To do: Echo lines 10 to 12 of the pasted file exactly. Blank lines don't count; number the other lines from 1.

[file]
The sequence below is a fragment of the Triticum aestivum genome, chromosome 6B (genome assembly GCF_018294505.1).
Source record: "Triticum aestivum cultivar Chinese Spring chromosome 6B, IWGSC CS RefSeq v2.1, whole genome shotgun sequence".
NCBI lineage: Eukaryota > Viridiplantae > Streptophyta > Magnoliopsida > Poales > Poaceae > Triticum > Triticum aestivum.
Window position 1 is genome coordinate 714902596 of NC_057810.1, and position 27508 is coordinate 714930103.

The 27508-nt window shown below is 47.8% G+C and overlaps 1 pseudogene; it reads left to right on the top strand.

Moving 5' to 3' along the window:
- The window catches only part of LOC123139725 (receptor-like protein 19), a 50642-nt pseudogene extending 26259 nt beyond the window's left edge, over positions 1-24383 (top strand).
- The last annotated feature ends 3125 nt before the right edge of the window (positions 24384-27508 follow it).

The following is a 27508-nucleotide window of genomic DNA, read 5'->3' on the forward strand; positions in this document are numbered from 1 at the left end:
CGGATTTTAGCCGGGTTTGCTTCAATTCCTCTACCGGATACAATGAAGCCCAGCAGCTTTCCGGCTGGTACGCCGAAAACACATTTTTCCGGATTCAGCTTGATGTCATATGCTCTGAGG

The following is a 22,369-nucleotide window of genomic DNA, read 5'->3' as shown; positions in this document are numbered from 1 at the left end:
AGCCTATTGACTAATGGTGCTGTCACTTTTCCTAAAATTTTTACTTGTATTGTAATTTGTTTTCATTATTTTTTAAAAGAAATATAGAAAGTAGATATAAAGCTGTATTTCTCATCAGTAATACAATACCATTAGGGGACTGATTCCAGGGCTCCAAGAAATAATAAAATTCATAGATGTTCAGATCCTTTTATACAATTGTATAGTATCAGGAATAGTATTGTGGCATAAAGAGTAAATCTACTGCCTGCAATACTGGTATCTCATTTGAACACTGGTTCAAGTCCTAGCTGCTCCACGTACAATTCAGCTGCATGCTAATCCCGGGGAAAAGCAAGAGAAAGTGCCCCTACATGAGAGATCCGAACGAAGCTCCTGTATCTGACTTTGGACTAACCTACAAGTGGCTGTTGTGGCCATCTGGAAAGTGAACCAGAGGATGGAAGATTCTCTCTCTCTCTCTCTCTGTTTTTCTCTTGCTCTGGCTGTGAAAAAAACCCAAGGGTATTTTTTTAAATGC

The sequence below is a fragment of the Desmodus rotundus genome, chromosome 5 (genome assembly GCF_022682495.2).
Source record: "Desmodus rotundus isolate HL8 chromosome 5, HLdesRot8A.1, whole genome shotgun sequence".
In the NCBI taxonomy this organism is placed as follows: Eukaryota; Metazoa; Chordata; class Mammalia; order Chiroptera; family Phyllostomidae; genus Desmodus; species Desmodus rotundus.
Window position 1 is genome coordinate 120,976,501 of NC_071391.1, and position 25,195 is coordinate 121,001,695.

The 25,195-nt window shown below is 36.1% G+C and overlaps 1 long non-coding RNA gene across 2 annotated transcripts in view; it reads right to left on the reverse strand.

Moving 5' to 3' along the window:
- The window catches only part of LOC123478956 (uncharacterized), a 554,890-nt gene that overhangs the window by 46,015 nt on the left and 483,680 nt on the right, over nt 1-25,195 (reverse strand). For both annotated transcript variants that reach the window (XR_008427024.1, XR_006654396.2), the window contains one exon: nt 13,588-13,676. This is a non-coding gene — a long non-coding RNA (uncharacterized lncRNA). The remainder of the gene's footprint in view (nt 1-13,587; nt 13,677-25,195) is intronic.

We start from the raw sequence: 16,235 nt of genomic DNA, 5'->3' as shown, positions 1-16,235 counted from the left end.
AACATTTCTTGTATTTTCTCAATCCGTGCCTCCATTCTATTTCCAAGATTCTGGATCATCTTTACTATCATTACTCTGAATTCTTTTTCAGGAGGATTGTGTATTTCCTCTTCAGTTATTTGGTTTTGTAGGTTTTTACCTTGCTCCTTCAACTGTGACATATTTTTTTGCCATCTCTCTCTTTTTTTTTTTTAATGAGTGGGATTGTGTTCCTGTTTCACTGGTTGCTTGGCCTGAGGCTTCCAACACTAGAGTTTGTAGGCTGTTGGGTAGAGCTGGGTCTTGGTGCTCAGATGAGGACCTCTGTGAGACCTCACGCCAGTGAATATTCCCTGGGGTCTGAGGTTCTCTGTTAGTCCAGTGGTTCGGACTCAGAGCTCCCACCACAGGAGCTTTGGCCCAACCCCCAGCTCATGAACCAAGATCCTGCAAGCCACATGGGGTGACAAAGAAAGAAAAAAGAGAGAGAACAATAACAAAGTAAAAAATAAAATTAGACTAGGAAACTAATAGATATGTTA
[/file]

CGGATTTTAGCCGGGTTTGCTTCAATTCCTCTACCGGATACAATGAAGCCCAGCAGCTTTCCGGCTGGTACGCCGAAAACACATTTTTCCGGATTCAGCTTGATGTCATATGCTCTGAGG

The following is a 22,369-nucleotide window of genomic DNA, read 5'->3' as shown; positions in this document are numbered from 1 at the left end:
AGCCTATTGACTAATGGTGCTGTCACTTTTCCTAAAATTTTTACTTGTATTGTAATTTGTTTTCATTATTTTTTAAAAGAAATATAGAAAGTAGATATAAAGCTGTATTTCTCATCAGTAATACAATACCATTAGGGGACTGATTCCAGGGCTCCAAGAAATAATAAAATTCATAGATGTTCAGATCCTTTTATACAATTGTATAGTATCAGGAATAGTATTGTGGCATAAAGAGTAAATCTACTGCCTGCAATACTGGTATCTCATTTGAACACTGGTTCAAGTCCTAGCTGCTCCACGTACAATTCAGCTGCATGCTAATCCCGGGGAAAAGCAAGAGAAAGTGCCCCTACATGAGAGATCCGAACGAAGCTCCTGTATCTGACTTTGGACTAACCTACAAGTGGCTGTTGTGGCCATCTGGAAAGTGAACCAGAGGATGGAAGATTCTCTCTCTCTCTCTCTCTGTTTTTCTCTTGCTCTGGCTGTGAAAAAAACCCAAGGGTATTTTTTTAAATGC